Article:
• PSolus

    Carstonio,”Sorry for the confusion.”Well, you should be sorry.”The person is answering Yes or No to a question about the universe where we don’t even have the possibility of evidence to support either answer. Those are “religious positions” because of the person’s misplaced certainty in his or her answer. The key is that the position is a declaration of certainty in the absence of evidence for or against the certainty, or irrespective of evidence if it exists. My argument is for testable evidence to be the determining factor for the positions we take on the universe.”Perhaps you could create a Web site, where you can pose questions about the universe, and people can send in their answers to the questions, and you can then determine, and inform them, whether or not they hold “religious positions”.That might well help to clear up a lot of religious confusion in this world.

  • ThomasBaum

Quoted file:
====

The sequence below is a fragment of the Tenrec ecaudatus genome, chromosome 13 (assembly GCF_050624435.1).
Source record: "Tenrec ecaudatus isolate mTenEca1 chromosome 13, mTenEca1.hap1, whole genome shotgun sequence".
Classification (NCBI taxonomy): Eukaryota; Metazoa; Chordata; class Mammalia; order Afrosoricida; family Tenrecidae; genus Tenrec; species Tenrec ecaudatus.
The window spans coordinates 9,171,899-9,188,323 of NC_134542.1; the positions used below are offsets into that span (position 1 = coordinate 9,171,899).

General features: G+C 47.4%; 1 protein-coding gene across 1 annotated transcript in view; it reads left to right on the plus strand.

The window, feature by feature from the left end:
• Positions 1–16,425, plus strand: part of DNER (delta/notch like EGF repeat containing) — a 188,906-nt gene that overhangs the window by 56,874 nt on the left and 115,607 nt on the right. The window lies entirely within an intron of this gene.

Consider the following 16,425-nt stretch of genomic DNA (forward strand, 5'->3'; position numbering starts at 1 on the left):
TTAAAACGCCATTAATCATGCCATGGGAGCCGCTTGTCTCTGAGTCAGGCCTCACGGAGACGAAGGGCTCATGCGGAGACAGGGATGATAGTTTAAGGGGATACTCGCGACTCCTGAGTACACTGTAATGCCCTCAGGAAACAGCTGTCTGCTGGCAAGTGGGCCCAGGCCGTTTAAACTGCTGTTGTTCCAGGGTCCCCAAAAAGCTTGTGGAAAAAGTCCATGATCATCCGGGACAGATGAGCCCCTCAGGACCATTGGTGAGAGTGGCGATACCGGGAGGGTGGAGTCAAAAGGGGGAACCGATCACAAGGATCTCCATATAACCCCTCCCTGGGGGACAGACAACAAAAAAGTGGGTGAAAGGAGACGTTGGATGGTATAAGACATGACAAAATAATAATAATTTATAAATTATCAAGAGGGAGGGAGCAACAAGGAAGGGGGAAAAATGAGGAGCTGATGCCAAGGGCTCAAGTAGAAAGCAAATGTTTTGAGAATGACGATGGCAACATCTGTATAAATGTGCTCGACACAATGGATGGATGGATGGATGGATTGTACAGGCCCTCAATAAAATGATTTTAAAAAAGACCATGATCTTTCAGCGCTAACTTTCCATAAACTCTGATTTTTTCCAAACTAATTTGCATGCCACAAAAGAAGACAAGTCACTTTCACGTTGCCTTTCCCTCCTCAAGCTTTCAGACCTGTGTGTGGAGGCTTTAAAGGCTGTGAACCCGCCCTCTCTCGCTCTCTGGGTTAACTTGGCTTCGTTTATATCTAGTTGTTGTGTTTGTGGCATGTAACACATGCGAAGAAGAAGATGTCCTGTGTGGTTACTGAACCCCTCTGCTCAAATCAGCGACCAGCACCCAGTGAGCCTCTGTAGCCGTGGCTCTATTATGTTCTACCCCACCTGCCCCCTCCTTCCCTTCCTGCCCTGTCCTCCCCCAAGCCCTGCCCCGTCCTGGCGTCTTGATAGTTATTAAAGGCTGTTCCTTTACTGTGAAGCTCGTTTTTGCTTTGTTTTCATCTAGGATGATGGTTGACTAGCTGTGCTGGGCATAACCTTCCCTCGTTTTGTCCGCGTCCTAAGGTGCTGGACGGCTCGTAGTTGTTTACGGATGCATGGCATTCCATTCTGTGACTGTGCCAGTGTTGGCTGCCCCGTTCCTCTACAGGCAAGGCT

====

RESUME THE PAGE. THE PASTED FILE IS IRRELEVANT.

CarstonioYou wrote, “Obviously there may (repeat, may) be more to the universe than what we can perceive with our senses. My point is that we can’t assume that there is or that there isn’t.”Just because you can’t assume or can’t believe does not mean that others have to not assume or not believe.Then, “We have no basis for a conclusion either way. All we can say is that both are possibilities but we simply don’t know.”If one’s belief remains just a belief then that one should acknowledge that it is a belief but if one receives some sort of “revelation” than that one could and should acknowledge it as such and can say that they “know” even tho their “knowing” could very well not be “scientifically verifiable”.You then wrote, “The “believe” statement you offer is an acknowledgment of possibility and not a belief – in that case, a belief would be a conclusion that there is more than we can perceive, or a conclusion that there isn’t.”When I believed in God, I did not “know” that God Is, I came to the “conclusion” that I believed in God, I did not come to the “conclusion” that I had knowledge that God Is.As I have said before, many people seem to think or at least that is the way that they present it, that the words, believe and know, mean the same and they do not.I believe that God has made His Reality known to others but I do not know this, however, I do know that God has made His Reality known to me.As I have also said before, I used to believe in God and now I know that, not only is God a Trinity but also that God is a Being of Pure Love.Sometimes, God “rewards” a belief with knowledge, at least in my case God did.Take care, be ready.Sincerely, Thomas Paul Moses Baum.